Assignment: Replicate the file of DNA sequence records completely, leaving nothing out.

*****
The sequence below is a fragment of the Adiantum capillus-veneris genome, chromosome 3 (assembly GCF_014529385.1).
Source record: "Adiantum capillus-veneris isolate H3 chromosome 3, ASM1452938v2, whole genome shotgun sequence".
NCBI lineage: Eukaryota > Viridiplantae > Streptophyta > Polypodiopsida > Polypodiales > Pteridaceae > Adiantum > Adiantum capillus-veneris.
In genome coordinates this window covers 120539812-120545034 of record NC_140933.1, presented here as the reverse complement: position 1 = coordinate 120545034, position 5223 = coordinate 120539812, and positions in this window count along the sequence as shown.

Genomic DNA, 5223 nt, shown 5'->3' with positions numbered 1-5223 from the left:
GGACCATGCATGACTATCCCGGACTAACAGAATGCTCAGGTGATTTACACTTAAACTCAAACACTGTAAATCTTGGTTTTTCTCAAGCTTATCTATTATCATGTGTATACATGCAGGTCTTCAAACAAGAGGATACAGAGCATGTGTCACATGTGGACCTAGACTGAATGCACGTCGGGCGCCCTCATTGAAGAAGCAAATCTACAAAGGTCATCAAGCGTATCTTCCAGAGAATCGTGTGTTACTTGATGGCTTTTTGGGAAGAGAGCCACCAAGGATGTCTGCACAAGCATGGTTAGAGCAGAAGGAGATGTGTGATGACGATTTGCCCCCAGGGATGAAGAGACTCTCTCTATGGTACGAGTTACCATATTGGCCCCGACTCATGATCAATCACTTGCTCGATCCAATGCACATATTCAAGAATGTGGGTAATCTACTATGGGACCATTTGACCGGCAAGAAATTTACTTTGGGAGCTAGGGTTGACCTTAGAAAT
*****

The sequence below is a fragment of the Adiantum capillus-veneris genome, chromosome 3 (assembly GCF_014529385.1).
Source record: "Adiantum capillus-veneris isolate H3 chromosome 3, ASM1452938v2, whole genome shotgun sequence".
NCBI lineage: Eukaryota > Viridiplantae > Streptophyta > Polypodiopsida > Polypodiales > Pteridaceae > Adiantum > Adiantum capillus-veneris.
In genome coordinates this window covers 120539812-120545034 of record NC_140933.1, presented here as the reverse complement: position 1 = coordinate 120545034, position 5223 = coordinate 120539812, and positions in this window count along the sequence as shown.

Genomic DNA, 5223 nt, shown 5'->3' with positions numbered 1-5223 from the left:
GGACCATGCATGACTATCCCGGACTAACAGAATGCTCAGGTGATTTACACTTAAACTCAAACACTGTAAATCTTGGTTTTTCTCAAGCTTATCTATTATCATGTGTATACATGCAGGTCTTCAAACAAGAGGATACAGAGCATGTGTCACATGTGGACCTAGACTGAATGCACGTCGGGCGCCCTCATTGAAGAAGCAAATCTACAAAGGTCATCAAGCGTATCTTCCAGAGAATCGTGTGTTACTTGATGGCTTTTTGGGAAGAGAGCCACCAAGGATGTCTGCACAAGCATGGTTAGAGCAGAAGGAGATGTGTGATGACGATTTGCCCCCAGGGATGAAGAGACTCTCTCTATGGTACGAGTTACCATATTGGCCCCGACTCATGATCAATCACTTGCTCGATCCAATGCACATATTCAAGAATGTGGGTAATCTACTATGGGACCATTTGACCGGCAAGAAATTTACTTTGGGAGCTAGGGTTGACCTTAGAAAT